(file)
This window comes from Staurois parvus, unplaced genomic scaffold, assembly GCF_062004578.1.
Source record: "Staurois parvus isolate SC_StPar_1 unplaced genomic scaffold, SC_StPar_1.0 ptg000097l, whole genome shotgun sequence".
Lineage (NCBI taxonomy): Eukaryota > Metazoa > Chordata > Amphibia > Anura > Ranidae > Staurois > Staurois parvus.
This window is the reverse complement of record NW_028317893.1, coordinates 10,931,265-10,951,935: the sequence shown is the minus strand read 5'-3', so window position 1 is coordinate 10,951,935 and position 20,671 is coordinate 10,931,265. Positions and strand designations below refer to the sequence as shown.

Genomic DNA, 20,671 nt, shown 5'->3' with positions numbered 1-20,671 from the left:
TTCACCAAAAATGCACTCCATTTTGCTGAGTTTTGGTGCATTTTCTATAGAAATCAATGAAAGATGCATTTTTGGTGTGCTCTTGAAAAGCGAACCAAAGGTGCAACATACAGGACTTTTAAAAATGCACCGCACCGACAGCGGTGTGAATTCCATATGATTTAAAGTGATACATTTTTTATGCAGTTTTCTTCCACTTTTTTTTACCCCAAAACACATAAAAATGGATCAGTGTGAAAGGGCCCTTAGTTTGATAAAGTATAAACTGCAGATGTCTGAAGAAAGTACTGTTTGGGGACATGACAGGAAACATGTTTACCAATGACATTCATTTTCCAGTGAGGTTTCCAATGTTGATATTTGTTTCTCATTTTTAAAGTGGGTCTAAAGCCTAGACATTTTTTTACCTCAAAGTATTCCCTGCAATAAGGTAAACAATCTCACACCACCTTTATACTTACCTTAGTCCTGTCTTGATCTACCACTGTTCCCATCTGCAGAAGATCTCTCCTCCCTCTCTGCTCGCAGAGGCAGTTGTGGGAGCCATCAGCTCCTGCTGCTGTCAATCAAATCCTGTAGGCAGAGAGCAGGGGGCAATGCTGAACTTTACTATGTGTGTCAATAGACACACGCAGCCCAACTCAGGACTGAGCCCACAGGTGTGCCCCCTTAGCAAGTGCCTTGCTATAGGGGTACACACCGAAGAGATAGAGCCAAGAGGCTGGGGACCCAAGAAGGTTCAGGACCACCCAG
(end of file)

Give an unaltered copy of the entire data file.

This window comes from Staurois parvus, unplaced genomic scaffold, assembly GCF_062004578.1.
Source record: "Staurois parvus isolate SC_StPar_1 unplaced genomic scaffold, SC_StPar_1.0 ptg000097l, whole genome shotgun sequence".
Lineage (NCBI taxonomy): Eukaryota > Metazoa > Chordata > Amphibia > Anura > Ranidae > Staurois > Staurois parvus.
This window is the reverse complement of record NW_028317893.1, coordinates 10,931,265-10,951,935: the sequence shown is the minus strand read 5'-3', so window position 1 is coordinate 10,951,935 and position 20,671 is coordinate 10,931,265. Positions and strand designations below refer to the sequence as shown.

Genomic DNA, 20,671 nt, shown 5'->3' with positions numbered 1-20,671 from the left:
TTCACCAAAAATGCACTCCATTTTGCTGAGTTTTGGTGCATTTTCTATAGAAATCAATGAAAGATGCATTTTTGGTGTGCTCTTGAAAAGCGAACCAAAGGTGCAACATACAGGACTTTTAAAAATGCACCGCACCGACAGCGGTGTGAATTCCATATGATTTAAAGTGATACATTTTTTATGCAGTTTTCTTCCACTTTTTTTTACCCCAAAACACATAAAAATGGATCAGTGTGAAAGGGCCCTTAGTTTGATAAAGTATAAACTGCAGATGTCTGAAGAAAGTACTGTTTGGGGACATGACAGGAAACATGTTTACCAATGACATTCATTTTCCAGTGAGGTTTCCAATGTTGATATTTGTTTCTCATTTTTAAAGTGGGTCTAAAGCCTAGACATTTTTTTACCTCAAAGTATTCCCTGCAATAAGGTAAACAATCTCACACCACCTTTATACTTACCTTAGTCCTGTCTTGATCTACCACTGTTCCCATCTGCAGAAGATCTCTCCTCCCTCTCTGCTCGCAGAGGCAGTTGTGGGAGCCATCAGCTCCTGCTGCTGTCAATCAAATCCTGTAGGCAGAGAGCAGGGGGCAATGCTGAACTTTACTATGTGTGTCAATAGACACACGCAGCCCAACTCAGGACTGAGCCCACAGGTGTGCCCCCTTAGCAAGTGCCTTGCTATAGGGGTACACACCGAAGAGATAGAGCCAAGAGGCTGGGGACCCAAGAAGGTTCAGGACCACCCAG